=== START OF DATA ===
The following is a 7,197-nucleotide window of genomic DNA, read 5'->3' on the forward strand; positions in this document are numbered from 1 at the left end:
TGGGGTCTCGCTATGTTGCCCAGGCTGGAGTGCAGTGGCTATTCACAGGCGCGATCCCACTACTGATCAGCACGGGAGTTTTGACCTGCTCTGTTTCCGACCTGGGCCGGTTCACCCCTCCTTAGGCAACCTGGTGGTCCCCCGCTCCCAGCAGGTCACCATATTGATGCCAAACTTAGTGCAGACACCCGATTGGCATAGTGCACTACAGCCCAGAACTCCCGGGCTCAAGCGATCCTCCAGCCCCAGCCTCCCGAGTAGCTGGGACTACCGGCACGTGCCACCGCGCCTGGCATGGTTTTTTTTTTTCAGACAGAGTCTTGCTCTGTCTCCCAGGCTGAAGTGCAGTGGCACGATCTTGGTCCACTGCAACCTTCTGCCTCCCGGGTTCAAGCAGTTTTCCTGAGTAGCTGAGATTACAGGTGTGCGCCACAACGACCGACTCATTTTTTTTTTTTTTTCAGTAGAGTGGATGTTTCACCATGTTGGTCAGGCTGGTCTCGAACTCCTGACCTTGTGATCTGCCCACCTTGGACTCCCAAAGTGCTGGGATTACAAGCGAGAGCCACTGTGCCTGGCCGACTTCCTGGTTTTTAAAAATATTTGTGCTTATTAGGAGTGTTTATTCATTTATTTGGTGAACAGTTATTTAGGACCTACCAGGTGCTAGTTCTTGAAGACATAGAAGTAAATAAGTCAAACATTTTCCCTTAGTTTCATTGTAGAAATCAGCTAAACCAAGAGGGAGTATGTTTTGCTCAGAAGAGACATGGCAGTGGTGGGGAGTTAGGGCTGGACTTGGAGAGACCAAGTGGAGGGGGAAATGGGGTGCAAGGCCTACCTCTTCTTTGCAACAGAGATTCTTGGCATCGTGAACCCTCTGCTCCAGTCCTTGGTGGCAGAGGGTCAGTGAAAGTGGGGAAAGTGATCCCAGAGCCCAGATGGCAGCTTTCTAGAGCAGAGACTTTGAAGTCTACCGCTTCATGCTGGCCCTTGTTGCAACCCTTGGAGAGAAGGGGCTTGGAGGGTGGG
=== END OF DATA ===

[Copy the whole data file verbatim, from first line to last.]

The following is a 7,197-nucleotide window of genomic DNA, read 5'->3' on the forward strand; positions in this document are numbered from 1 at the left end:
TGGGGTCTCGCTATGTTGCCCAGGCTGGAGTGCAGTGGCTATTCACAGGCGCGATCCCACTACTGATCAGCACGGGAGTTTTGACCTGCTCTGTTTCCGACCTGGGCCGGTTCACCCCTCCTTAGGCAACCTGGTGGTCCCCCGCTCCCAGCAGGTCACCATATTGATGCCAAACTTAGTGCAGACACCCGATTGGCATAGTGCACTACAGCCCAGAACTCCCGGGCTCAAGCGATCCTCCAGCCCCAGCCTCCCGAGTAGCTGGGACTACCGGCACGTGCCACCGCGCCTGGCATGGTTTTTTTTTTTCAGACAGAGTCTTGCTCTGTCTCCCAGGCTGAAGTGCAGTGGCACGATCTTGGTCCACTGCAACCTTCTGCCTCCCGGGTTCAAGCAGTTTTCCTGAGTAGCTGAGATTACAGGTGTGCGCCACAACGACCGACTCATTTTTTTTTTTTTTTCAGTAGAGTGGATGTTTCACCATGTTGGTCAGGCTGGTCTCGAACTCCTGACCTTGTGATCTGCCCACCTTGGACTCCCAAAGTGCTGGGATTACAAGCGAGAGCCACTGTGCCTGGCCGACTTCCTGGTTTTTAAAAATATTTGTGCTTATTAGGAGTGTTTATTCATTTATTTGGTGAACAGTTATTTAGGACCTACCAGGTGCTAGTTCTTGAAGACATAGAAGTAAATAAGTCAAACATTTTCCCTTAGTTTCATTGTAGAAATCAGCTAAACCAAGAGGGAGTATGTTTTGCTCAGAAGAGACATGGCAGTGGTGGGGAGTTAGGGCTGGACTTGGAGAGACCAAGTGGAGGGGGAAATGGGGTGCAAGGCCTACCTCTTCTTTGCAACAGAGATTCTTGGCATCGTGAACCCTCTGCTCCAGTCCTTGGTGGCAGAGGGTCAGTGAAAGTGGGGAAAGTGATCCCAGAGCCCAGATGGCAGCTTTCTAGAGCAGAGACTTTGAAGTCTACCGCTTCATGCTGGCCCTTGTTGCAACCCTTGGAGAGAAGGGGCTTGGAGGGTGGG